Milwaukee Bucks shooting guard Sterling Brown filed a federal civil rights lawsuit against the City of Milwaukee, the chief of the Milwaukee Police Department (“MPD”) and eight other MPD officers and sergeants in the U.S. District Court for the Eastern District of Wisconsin. Brown claims the defendants violated his civil and constitutional rights and applied excessive and brutal force while unlawfully arresting him. The suit arises out of the highly publicized incident that took place on Friday, January 26 at 2 a.m.
Brown was parked in a Walgreens parking lot and allegedly parked his Mercedes-Benz illegally across two handicap spaces. It was extremely cold that night, around 26 degrees. The parking lot was nearly empty at this hour. Milwaukee police officer Robert Grams was parked near Brown’s vehicle and waited to see if the owner of the illegally parked car would return. When Brown walked out of the Walgreens and towards his car, Grams blocked the driver side door to the Benz and failed to identify himself. Grams began to question Brown about his name and yelled at Brown to back up. The situation quickly escalated from here for no apparent reason.
Parking illegally in the handicap space is not a criminal act and is only punishable by a $200 ticket. Brown admits he deserved the ticket, but the body camera worn by Grams shows that the situation was not handled like a parking ticket should be. Officers are only supposed to be able to “ask questions in relation to the traffic violation” for this offense. Grams instead confronted Brown in an aggressive and racially insensitive manner.
Next, Grams allegedly shoved Brown and continued to yell at him. Grams made a call for backup less than 30 seconds into the incident and repeatedly yelled at Brown to back up. When Brown asked “for what” Gram accused him of obstructing. Grams allegedly said, “I’ll do what I want, I own this right here.”, even though Brown did not retaliate and made no attempt to enter his vehicle. Grams then proceeded to call for backup.
Shortly after, more than six officers surrounded Brown. One of the officers allegedly kneed Brown in the groin and then another shot him with a taser gun even though Brown was subdued on the ground. After all of this, one of the officers recognized Brown as a member of the Bucks and quickly allowed Brown to sit up. Brown believes that if one of the officers would not have recognized him, the situation could have been far worse. The officers then helped Brown get medical attention for his injuries.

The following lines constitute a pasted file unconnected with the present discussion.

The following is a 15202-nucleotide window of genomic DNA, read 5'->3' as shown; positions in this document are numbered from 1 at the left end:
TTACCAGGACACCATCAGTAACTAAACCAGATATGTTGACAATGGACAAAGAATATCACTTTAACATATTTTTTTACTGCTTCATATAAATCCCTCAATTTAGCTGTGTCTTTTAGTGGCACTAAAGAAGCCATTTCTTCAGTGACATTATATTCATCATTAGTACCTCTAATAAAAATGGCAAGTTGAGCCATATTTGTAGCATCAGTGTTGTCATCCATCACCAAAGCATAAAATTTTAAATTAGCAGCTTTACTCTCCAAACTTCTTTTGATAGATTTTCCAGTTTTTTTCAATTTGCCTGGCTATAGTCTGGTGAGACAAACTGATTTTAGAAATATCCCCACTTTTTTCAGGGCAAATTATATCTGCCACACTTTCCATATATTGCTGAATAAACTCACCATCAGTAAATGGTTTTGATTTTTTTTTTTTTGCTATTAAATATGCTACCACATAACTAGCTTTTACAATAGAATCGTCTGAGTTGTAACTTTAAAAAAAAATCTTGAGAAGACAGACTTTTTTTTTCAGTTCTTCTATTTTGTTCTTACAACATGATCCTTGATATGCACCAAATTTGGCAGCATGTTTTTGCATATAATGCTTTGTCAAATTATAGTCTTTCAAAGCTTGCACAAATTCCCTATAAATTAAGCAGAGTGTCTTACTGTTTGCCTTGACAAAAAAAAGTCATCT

Following the incident, three of the officers involved were suspended for two, 10 and 15 days respectively. The complaint states, ““Defendants violated Mr. Brown’s right to equal protection of the laws under the Fourteenth Amendment, by unlawfully discriminating against Mr. Brown on the basis of his race when they, among other things, instead of issuing a parking citation, they stopped and questioned Mr. Brown for an extended period of time about an alleged parking violation, and then utilized unlawful and excessive force against Mr. Brown as they arrested Mr. Brown and further unlawfully detained him.” This is the crux of Brown’s suit. Although the complaint states that Brown will be seeking compensatory and punitive damages at trial, Brown has maintained that he wants the MPD and the officers involved to admit they violated his constitutional rights. Brown hopes this incident can be a turning point to improve relations between the African American community and police departments.